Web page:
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The Piano Man

September 20, 2010

On April 7, 2005, an unidentified man was picked up by police as he was wandering the streets in Kent, in England. Dressed in a suit and tie, he was soaking wet. He was unresponsive to their questions, remaining silent. The police took him to Medway Maritime Hospital.

There, he was presented a pen and paper by the hospital staff in the hope he would write his name. Instead, he drew a detailed sketch of a grand piano. When they took him to a piano, he played music of various types ranging from classical music by Tchaikovsky to pop tunes by The Beatles. He played for four hours.

He was admitted to the psychiatric unit and dubbed the Piano Man by the hospital staff.

The name given the troubled man came from the lyrics of a song by Billy Joel.

Sing us a song you’re the piano man.
Sing us a song tonight.
Well we’re all in the mood for a melody,
And you’ve got us feeling alright.

The name, the Piano Man, might also apply to Heinrich, born in February 1797, in the Black Forest area of Germany.  Most of the men in his family were woodcutters.  When the French invaded Germany, Heinrich’s father and older brothers went to war while his mother fled to the mountains with the younger children.  When the father and brothers returned after a cold winter, they found that the mother and younger children had died.  Only young Heinrich survived.

Heinrich worked with his father and brothers as a woodcutter.  One day in the forest, they were caught in a violent thunderstorm.  The small shelter where they found refuge was stuck by lightning and destroyed by fire.  Heinrich’s father and brothers died.  At the age of fifteen, he was the lone survivor in his family.

Heinrich learned the art of making stringed musical instruments.  After becoming the organist of the village church, he developed an interest in making pianos. He gave his bride, Juliane, as a wedding gift, the first piano he made with his own hands.

When his fledgling piano business failed, he immigrated to America with his wife and seven children.  He and his sons found work in various piano factories in New York City and started their own business in 1853.  Ten years later, Heinrich Steinweg changed his name legally to Henry Steinway.

To this day, Steinway pianos are made almost entirely by hand.  Making a Steinway piano is a little like giving birth to a baby.  Each piano takes nine months to craft. No two are the same. More than 400 workers follow Henry Steinway’s meticulous piano-making technique, carefully assembling more than 12,000 parts.  Every key and each hammer are repeatedly checked and balanced. Eighteen layers of hard maple wood are laminated together to fashion the curved rim.

The Steinway Company holds numerous patents for piano design, including a one-piece, cast-iron piano plate and the technique of over-stringing, which refers to arranging the strings inside the case in a crisscrossed pattern, allowing for longer strings, greater tension, and therefore greater volume.  Before a Steinway piano is shipped, it is tuned nine times.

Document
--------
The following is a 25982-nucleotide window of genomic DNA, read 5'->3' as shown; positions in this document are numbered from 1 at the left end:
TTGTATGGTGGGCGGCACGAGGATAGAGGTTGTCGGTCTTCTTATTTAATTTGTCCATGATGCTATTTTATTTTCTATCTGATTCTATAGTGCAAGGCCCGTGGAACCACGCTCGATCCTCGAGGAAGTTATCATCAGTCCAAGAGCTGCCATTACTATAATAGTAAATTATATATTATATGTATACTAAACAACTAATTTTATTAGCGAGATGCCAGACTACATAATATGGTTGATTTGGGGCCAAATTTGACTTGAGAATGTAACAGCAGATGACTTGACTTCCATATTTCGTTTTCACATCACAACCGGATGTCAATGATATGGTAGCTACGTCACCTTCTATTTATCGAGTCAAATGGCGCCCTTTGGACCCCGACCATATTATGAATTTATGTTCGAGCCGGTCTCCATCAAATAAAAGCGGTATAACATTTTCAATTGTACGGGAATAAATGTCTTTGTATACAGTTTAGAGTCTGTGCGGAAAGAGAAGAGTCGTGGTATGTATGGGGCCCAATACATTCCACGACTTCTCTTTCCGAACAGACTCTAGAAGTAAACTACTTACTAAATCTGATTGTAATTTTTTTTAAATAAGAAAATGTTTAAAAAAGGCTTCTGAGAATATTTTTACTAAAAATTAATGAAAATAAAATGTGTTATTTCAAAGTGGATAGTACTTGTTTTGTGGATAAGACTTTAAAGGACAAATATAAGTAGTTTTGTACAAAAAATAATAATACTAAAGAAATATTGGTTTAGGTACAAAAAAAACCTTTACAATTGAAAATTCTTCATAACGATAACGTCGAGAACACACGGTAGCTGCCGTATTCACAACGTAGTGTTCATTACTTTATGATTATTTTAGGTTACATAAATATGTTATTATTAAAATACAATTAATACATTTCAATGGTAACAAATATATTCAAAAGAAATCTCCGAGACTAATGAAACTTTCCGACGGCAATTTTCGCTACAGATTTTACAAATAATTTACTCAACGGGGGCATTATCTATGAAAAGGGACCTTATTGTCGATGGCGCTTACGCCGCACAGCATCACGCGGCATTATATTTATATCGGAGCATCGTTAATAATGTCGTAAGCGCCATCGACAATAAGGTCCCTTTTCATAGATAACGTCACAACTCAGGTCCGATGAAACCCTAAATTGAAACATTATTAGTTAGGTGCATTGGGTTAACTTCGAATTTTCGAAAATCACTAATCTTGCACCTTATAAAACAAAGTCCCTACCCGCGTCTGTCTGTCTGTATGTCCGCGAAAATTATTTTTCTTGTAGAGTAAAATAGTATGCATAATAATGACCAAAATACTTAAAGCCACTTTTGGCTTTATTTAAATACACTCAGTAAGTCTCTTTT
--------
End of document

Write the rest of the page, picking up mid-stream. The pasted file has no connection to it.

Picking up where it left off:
Henry Steinway, the great-grandson of the founder, says Steinway defines itself as the world’s finest piano maker and as a patron of the arts. Years ago, the company invited pianists to come in and try the pianos. Piano makers listened to the musicians’ comments and made improvements in the instruments. The company realized the mutual benefits of sponsoring artists. From the early days, Steinway has encouraged artists to use the Steinway piano, and thereby developed cultural institutions like the New York Philharmonic.

The Steinway Company has brought some of the world’s great pianists to America.  Vladimir Horowitz, Sergei Rachmaninoff, Arthur Rubinstein, and Jan Paderewski are among the most famous.  Today, Steinway artists include Van Cliburn and Billy Joel.    The Steinway Company wants their pianos to be played.  Any visitor to Steinway Hall in New York City may sit down to play.

Wishing to encourage her young son’s interest in the piano, a mother took her boy to a Paderewski concert at Steinway Hall.  After they were seated, the mother spotted a friend in the audience and walked down the aisle to greet her. Seizing the opportunity to explore the concert hall, the young boy left his seat and made his way through a stage door.
The houselights dimmed. The concert was about to begin. The mother returned to her seat and discovered that her child was missing. The stage curtains parted. Spotlights focused on the impressive Steinway Grand Piano.

Horrified, the mother saw her son sitting at the keyboard, innocently picking out “Twinkle, Twinkle Little Star.”

At that moment, Paderewski made his sweeping entrance. Quickly moving to the piano, he whispered in the boy’s ear, “Don’t quit. Keep playing.”
Then leaning over, the master pianist reached down with his left hand and began filling in a bass part to the boy’s simple tune. Soon his right arm reached around to the other side of the child as he added a running treble counterpoint.  Together, the old master and the young boy transformed an awkward situation into a creative experience. The audience was mesmerized.

It is an important message of hope, a word of encouragement for every person in a difficult circumstance.

“Don’t quit. Keep at it. You are not alone.”

Kirk H. Neely
© September 2010

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